Listed Building

The only legal part of the listing is the address/name of site. Addresses and building names may have changed since the date of listing – see ‘About Listed Buildings’ below for more information.


Status: Designated


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Date Added
Local Authority
South Ayrshire
Planning Authority
South Ayrshire
NS 36781 5333
236781, 605333


1816-20 with later alterations. Ashlar-coped garden wall (brick-lined stone to N, brick to E and W) around three sides of an area approximately 110 x 60m, with large lean-to S-facing greenhouse with columned, pedimented portico against centre of N wall and ashlar-coped brick terrace walls terminating in corniced, panelled stone piers supporting carved stone urns.

GREENHOUSE: circa 1820 with later additions. Central section with advanced, glazed, tetrastyle Corinthian portico; long, lower wings on sandstone base walls to each side. 4 painted sandstone Corinthian columns and ornamental cast-iron finial to portico. INTERIOR: cast-iron brackets; plant shelves supported by cast-iron pilasters with floreate detailing in panels. Underground rooms beneath.

Statement of Special Interest

An extensive and well-preserved early 19th century walled garden containing a greenhouse with handsome ornamental features. The garden is unusual in having no south wall, the upward slope on this side of the site being sufficiently steep to protect it naturally. It forms an integral part of the designed landscape of the Blairquhan estate, although it has undergone a number of significant changes since it was first designed: in the later 20th century it was used as a commercial forest nursery before assuming its current appearance as an ornamental garden. The garden was originally laid out by John Tweedie in 1816.

The two outer wings of the greenhouse appear to be later additions, and the glazing of the greenhouse has been replaced with larger panes over the course of the 20th century. The interior cast-iron work is branded Simpson & Farmer, Glasgow. The underground rooms below the greenhouse are thought to have been used for mushroom culture.

The Blairquhan estate was remodelled to its present form by David Hunter Blair in the first half of the 19th century, when the castle of Blairquhan (listed separately) was also significantly rebuilt to the designs of William Burn. A number of other buildings and bridges on the estate are listed separately.



shown on 1st Edition Ordnance Survey map (1854-9). Inventory of Gardens and Designed Landscapes, [accessed 22 March 2007]. Historical information courtesy of Blairquhan Estate Office (2007).

About Listed Buildings

Listing is the way that a building or structure of special architectural or historic interest is recognised by law through the Planning (Listed Buildings and Conservation Areas) (Scotland) Act 1997.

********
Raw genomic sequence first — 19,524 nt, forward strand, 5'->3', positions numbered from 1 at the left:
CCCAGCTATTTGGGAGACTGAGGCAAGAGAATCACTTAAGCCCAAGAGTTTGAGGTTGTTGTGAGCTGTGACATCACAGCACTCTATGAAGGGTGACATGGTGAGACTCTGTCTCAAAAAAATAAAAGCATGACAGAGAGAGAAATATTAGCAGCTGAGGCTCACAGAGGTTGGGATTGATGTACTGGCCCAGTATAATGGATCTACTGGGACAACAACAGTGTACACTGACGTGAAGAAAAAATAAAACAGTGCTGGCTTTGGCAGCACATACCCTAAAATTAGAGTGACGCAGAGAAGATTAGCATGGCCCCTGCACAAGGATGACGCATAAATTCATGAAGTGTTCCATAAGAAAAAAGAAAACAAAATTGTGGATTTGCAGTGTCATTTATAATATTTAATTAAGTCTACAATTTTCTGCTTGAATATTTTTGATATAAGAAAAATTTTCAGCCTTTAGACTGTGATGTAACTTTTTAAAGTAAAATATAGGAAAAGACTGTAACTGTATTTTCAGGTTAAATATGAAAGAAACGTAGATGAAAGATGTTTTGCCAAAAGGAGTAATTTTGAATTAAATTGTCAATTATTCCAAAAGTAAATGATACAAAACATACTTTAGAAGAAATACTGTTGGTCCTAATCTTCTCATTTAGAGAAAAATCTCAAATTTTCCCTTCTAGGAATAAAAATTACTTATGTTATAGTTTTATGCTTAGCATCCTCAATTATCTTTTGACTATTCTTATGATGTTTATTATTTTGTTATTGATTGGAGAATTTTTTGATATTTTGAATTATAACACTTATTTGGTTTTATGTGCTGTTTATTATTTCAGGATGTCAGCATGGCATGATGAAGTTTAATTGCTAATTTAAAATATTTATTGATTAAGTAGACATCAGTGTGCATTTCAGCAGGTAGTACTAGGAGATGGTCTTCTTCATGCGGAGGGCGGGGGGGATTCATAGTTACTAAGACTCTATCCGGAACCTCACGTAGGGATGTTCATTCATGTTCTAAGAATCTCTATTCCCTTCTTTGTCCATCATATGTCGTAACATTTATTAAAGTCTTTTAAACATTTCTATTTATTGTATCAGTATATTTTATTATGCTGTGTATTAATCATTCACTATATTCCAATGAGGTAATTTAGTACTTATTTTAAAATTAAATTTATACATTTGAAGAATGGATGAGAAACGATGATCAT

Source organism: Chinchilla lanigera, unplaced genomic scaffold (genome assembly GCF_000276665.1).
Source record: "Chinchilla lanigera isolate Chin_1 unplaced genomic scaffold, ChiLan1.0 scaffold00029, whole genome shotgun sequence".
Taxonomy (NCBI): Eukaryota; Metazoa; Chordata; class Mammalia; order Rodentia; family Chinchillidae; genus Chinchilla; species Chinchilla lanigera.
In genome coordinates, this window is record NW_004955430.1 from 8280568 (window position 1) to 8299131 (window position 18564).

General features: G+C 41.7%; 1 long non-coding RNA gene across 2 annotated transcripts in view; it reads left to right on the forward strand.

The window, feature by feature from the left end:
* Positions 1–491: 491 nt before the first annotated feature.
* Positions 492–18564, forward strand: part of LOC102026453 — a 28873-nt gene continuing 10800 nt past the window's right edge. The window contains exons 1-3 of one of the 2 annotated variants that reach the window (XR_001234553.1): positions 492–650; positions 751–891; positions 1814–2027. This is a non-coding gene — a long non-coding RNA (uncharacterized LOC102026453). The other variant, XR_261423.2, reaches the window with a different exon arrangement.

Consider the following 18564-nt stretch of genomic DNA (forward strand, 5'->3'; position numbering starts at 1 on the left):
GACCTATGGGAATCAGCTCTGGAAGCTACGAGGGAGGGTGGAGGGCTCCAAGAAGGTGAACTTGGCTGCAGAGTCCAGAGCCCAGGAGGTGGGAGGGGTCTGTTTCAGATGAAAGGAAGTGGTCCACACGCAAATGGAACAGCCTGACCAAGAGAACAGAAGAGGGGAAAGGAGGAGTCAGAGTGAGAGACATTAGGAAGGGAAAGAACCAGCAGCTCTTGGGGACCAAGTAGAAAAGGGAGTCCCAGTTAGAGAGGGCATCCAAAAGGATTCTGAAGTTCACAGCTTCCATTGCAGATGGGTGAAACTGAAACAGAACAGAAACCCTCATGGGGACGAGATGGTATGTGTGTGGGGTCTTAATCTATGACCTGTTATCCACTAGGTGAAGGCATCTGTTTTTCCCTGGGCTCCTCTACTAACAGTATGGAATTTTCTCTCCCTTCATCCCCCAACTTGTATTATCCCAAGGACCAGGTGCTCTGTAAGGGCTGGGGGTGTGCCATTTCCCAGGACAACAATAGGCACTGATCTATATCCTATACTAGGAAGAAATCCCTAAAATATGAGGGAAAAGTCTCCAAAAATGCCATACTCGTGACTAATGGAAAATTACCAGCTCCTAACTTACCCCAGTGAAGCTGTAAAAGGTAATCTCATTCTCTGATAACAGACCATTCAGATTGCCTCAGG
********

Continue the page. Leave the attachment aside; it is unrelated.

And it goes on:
We list buildings of special architectural or historic interest using the criteria published in the Historic Environment Scotland Policy Statement.

The information in the listed building record gives an indication of the special architectural or historic interest of the listed building(s). It is not a definitive historical account or a complete description of the building(s). The format of the listed building record has changed over time. Earlier records may be brief and some information will not have been recorded.

The only legal part of the listing is the address/name of site. Addresses and building names may have changed since the date of listing and if a number or name is missing from a listing address it may still be listed. Listing covers both the exterior and the interior and any object or structure fixed to the building. Listing can also cover structures not physically attached but which are part of the curtilage of the building, such as boundary walls, gates, gatepiers, ancillary buildings etc. The planning authority is responsible for advising on what is covered by the listing including the curtilage of a listed building. Since 1 October 2015 we have been able to exclude items from a listing. If part of a building is not listed, it will say that it is excluded in the statutory address and in the statement of special interest in the listed building record. The statement will use the word 'excluding' and quote the relevant section of the Historic Environment Scotland Act 2014. Some earlier listed building records may use the word 'excluding', but if the Act is not quoted, the record has not been revised to reflect current legislation.

If you want to alter, extend or demolish a listed building you need to contact your planning authority to see if you need listed building consent. The planning authority advises on the need for listed building consent and they also decide what a listing covers. The planning authority is the main point of contact for all applications for listed building consent.

Find out more about listing and our other designations at You can contact us on 0131 668 8716 or at


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Printed: 19/04/2019 07:34